Yet little evidence exists to date for helpful medications or dietary changes, Dr. Ruggiero Francavilla of the University of Bari, in Italy, told Reuters Health in an e-mail. Given recent research hinting at the therapeutic value of probiotics for adults with stomach problems, particularly a condition known as irritable bowel syndrome that can cause pain and abnormal bowel movements, Francavilla and his team wanted to see if good bacteria might benefit kids too.
The team studied 141 Italian children between the ages of 5 and 14 suffering from chronic belly pain, mostly resulting from irritable bowel syndrome. They randomly assigned each child to daily doses of either a common strain of probiotic, Lactobacillus rhamnosus strain GG, or a placebo that looked and tasted similar, for eight weeks.
At the end of the treatment period, L. rhamnosus GG appeared to reduce the frequency and intensity of the kids’ stomach pain, report the researchers in the journal Pediatrics.
While both groups averaged about four stomach aches per week prior to the study, frequencies reduced to about one per week for kids taking the probiotics and two per week for those on the placebo. Based on a 10-point scale, with 10 being worst, the average level of pain reported before treatment was 4.3 in both groups.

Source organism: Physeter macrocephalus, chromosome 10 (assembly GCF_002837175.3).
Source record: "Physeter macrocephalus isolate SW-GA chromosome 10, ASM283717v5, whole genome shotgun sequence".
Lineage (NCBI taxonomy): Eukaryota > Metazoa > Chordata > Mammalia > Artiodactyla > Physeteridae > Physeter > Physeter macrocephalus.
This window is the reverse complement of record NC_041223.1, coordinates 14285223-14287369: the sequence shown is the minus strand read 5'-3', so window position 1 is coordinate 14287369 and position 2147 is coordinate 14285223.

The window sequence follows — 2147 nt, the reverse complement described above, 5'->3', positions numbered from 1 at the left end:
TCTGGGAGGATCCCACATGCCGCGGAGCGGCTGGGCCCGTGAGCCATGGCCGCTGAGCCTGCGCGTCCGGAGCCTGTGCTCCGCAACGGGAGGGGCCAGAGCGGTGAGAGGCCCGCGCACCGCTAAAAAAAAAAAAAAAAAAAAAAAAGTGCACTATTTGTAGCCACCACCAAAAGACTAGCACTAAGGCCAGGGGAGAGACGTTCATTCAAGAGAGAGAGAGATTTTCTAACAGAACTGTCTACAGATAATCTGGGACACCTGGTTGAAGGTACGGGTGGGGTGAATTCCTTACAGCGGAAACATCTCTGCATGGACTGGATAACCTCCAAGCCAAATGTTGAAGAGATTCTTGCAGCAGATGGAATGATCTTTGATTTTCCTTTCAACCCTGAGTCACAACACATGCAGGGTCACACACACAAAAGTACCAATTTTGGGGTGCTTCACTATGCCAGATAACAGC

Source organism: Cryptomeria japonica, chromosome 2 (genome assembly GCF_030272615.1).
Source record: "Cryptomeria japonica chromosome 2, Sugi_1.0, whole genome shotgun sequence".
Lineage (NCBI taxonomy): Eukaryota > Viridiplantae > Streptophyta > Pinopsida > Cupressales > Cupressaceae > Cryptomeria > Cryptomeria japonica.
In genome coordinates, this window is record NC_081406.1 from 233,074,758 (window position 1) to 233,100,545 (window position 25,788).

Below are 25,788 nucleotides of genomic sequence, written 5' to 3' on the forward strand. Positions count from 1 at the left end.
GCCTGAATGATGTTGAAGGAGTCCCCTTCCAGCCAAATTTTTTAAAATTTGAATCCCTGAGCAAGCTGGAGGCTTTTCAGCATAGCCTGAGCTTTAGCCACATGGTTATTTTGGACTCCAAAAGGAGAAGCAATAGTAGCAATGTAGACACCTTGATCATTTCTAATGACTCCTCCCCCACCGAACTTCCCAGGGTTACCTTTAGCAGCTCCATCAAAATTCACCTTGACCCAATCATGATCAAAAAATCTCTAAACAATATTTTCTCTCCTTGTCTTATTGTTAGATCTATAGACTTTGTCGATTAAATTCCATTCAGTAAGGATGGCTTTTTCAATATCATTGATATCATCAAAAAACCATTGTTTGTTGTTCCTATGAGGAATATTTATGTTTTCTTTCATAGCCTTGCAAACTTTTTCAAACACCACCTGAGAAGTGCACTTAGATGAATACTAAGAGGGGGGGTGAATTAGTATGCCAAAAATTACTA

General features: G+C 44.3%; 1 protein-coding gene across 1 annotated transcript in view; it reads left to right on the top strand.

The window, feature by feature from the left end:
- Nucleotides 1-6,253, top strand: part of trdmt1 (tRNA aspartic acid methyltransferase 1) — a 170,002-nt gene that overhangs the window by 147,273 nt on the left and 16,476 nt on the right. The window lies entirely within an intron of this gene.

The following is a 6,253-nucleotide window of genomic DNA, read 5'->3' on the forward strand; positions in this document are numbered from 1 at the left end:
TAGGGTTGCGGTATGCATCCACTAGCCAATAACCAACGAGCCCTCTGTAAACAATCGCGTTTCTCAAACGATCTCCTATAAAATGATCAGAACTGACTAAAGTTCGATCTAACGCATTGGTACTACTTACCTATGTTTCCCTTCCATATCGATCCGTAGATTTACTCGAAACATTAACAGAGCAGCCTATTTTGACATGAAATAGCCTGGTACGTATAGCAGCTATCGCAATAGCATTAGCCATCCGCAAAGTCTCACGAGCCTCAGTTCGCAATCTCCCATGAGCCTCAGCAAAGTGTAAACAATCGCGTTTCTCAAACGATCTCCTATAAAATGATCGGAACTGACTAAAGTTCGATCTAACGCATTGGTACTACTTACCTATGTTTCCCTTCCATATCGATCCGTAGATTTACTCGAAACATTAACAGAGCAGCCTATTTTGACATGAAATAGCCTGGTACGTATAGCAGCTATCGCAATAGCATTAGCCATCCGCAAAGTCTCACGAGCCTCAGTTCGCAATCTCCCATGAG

These scores dropped to 2.3 and 3.4, respectively, for kids in the treatment and placebo groups. Further, the researchers found that the effects of the probiotic lasted at least another eight weeks beyond completion of the study treatment. Although they note that the probiotic’s pain-relieving benefits could still wane and require repeated use to maintain the effect. L. rhamnosus GG is widely available at drug stores and sold online, generally costing less than a dollar per daily dose.
“Lactobacillus rhamnosus strain GG is one of the best-studied probiotic bacteria in clinical trials for treating and preventing several intestinal disorders and is widely available in different countries,” said Francavilla.
He added that his team conducted the study with kids recruited through their pediatricians in a wide range of communities in southern Italy, so the results could be applicable to the general population. No other strain of probiotic is currently a valid alternative for this particular condition, Francavilla noted. “Probiotics are not all the same and should not be used deliberately for all the possible indications; we are entering the era of targeted probiotic use,” he said.
To fully achieve the specific stomach ache-reducing benefit of Lactobacillus rhamnosus GG, Francavilla advises taking the probiotic long-term or for at least eight weeks.
SOURCE: Pediatrics, online November 15, 2010.
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